Media reports and opposition parties have emphasized China’s actions in meddling in Canadian elections. However, on the first day of returning to the fall Parliament session, Justin Trudeau revealed India as a threat to Canada’s sovereignty in a speech before the body, implying that the inquiries of foreign interference should go beyond traditional targets such as China, Iran, and Russia. 

While Trudeau is correct in expanding the scope of foreign interference, it is necessary to distinguish the different tactics India and China have adopted in Canada. In the past two Canadian general elections, China-controlled social media platforms have posed systemic challenges to political parties, candidates, and average voters.

China-controlled social media platforms such as WeChat, Weibo, and Xiaohongshu have sizable users in Canada and are especially popular among the immigrant diaspora communities. Yet users and content creators active on those platforms remain victims of political censorship from China, despite their physical presence in democratic countries. This increases the risk that information posted on China-controlled social media platforms will play a role in voting decisions made by Canadian citizens.

At the same time, it is difficult for political parties or candidates to engage with average users regarding their positions on specific policies on China-controlled platforms due to censorship. Topics such as the Tiananmen Square Massacre, reeducation camps in Xinjiang, Taiwan, and the Hong Kong National Security Law are political taboos, with nearly all content on the platforms echoing the same stances as Chinese state media. While social media companies may not be interested in engaging in politics or election issues, their presence in democratic countries and their significant user base have made these companies major stakeholders.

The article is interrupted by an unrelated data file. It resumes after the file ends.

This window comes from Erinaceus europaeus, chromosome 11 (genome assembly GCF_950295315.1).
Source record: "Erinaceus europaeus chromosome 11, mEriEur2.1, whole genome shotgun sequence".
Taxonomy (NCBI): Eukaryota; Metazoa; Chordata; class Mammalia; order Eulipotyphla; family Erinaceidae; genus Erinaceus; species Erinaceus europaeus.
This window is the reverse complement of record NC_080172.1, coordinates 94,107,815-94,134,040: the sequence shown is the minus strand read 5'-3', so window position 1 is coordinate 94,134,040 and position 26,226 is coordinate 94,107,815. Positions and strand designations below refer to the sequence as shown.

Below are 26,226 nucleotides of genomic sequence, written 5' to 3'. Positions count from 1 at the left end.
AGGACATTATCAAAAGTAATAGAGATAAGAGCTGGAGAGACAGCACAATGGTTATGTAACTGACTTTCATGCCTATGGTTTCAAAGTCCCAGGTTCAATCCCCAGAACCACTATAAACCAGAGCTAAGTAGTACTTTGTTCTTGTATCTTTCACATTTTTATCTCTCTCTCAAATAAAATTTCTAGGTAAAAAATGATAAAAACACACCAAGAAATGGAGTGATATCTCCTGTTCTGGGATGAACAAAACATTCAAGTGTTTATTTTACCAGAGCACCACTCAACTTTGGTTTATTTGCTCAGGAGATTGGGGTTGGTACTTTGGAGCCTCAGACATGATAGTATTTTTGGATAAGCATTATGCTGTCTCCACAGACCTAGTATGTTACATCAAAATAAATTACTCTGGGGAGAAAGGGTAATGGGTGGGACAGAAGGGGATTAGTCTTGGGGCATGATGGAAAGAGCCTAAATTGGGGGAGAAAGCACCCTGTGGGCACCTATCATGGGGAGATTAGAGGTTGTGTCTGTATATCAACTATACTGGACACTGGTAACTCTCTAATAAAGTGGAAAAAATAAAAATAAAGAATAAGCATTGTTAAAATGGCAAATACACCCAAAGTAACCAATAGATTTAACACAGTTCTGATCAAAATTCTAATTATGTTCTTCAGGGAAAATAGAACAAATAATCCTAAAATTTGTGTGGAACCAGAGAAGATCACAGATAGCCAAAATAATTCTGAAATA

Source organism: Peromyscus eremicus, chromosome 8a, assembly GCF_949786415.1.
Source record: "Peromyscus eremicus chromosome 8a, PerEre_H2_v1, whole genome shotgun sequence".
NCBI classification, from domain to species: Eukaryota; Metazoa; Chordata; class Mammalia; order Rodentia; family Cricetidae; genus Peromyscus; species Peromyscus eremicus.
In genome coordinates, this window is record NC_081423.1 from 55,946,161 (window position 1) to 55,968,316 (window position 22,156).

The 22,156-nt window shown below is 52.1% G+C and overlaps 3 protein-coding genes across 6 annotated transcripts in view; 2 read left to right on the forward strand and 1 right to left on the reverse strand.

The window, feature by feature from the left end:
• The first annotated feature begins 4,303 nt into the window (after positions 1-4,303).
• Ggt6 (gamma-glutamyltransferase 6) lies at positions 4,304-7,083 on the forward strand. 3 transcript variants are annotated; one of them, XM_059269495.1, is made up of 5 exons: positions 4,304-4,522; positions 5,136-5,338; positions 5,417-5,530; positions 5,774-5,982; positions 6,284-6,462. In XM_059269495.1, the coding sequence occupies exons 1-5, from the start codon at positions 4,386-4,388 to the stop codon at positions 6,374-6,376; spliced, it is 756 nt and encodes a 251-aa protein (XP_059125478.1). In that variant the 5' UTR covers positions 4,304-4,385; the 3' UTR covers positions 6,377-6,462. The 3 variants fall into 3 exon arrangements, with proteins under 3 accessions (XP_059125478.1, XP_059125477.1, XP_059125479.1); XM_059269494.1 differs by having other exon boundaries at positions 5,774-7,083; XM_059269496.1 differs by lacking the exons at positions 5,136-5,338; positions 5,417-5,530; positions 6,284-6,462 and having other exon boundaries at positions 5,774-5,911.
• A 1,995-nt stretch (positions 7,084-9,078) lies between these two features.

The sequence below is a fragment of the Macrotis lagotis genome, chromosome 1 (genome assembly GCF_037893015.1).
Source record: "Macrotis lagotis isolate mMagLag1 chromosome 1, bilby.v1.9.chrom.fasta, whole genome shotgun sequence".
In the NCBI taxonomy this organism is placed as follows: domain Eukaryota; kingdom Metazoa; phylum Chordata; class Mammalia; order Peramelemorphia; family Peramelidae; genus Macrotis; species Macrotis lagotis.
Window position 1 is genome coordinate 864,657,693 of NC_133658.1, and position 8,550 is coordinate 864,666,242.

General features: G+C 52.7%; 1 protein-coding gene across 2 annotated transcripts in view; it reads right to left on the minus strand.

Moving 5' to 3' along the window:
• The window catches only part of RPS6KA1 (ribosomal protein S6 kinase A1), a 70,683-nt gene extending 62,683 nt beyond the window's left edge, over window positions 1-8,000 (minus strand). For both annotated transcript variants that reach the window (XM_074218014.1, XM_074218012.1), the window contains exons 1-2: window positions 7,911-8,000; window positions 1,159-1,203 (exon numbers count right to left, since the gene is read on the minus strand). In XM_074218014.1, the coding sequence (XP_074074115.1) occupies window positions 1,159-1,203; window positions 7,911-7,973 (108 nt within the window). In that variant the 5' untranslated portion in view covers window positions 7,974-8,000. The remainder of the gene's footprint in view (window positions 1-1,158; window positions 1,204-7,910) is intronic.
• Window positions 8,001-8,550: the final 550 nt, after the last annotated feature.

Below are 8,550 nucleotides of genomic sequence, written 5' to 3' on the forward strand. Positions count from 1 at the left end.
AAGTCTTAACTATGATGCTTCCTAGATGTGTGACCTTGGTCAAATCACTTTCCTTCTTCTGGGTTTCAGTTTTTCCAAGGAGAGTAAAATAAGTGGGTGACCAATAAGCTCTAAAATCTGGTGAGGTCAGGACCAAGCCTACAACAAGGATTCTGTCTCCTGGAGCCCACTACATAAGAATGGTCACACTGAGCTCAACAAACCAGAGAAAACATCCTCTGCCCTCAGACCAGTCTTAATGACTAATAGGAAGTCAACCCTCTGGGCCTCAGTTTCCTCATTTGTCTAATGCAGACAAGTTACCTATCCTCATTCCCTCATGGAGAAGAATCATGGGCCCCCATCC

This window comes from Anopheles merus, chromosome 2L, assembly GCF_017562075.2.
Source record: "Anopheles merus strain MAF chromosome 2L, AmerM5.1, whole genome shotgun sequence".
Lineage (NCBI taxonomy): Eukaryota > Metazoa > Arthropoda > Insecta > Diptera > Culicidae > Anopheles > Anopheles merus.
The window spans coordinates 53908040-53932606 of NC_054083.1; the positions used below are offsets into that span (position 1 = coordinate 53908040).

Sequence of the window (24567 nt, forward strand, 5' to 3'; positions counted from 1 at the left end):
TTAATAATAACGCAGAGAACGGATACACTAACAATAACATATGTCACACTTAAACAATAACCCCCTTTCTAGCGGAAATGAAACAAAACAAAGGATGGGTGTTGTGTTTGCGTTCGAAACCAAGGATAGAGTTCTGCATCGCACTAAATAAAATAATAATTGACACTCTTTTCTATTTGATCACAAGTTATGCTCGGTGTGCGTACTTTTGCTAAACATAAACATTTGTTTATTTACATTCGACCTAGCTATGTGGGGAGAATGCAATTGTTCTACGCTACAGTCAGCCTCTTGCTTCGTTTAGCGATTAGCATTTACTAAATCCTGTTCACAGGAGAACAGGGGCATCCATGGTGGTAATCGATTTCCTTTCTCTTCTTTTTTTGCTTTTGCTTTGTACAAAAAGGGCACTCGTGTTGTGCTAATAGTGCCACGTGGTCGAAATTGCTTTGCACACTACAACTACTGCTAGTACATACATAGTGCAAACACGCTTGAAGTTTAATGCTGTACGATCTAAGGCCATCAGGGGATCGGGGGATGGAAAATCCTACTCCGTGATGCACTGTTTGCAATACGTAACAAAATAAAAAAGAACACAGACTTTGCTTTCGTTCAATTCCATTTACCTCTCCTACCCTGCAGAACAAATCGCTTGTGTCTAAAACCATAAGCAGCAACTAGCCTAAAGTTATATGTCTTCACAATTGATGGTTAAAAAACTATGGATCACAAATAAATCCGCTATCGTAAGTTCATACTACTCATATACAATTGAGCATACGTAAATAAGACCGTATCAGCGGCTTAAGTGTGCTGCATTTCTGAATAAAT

The Canadian government has few options in dealing with China-controlled social media platforms. In August 2020, the former Trump administration attempted to ban WeChat and TikTok in the United States. But the effort was halted by a federal judge and later dropped by the Biden administration. 

Elections Canada documents show that WeChat was one of the platforms that the authorities monitored in the 2021 election for misleading and inaccurate information. However, the Canadian election authorities did not further investigate the social media platform despite seeing allegations of disinformation made after the election. In August 2023, Global Affairs Canada revealed an information operation campaign against Conservative MP Michael Chong on WeChat but did not take further actions against the social media platform. 

The failure in the United States indicates the complexity of the issues, as banning social media platforms due to their political censorship and shareholding structure would not work in democratic countries. The Canadian government should examine the apps in detail to propose practical solutions to address the highly scrutinized foreign interference concerns. 

Earlier in February 2023, Canada banned TikTok from government devices. The government needs to explore further options before the next general election by 2025.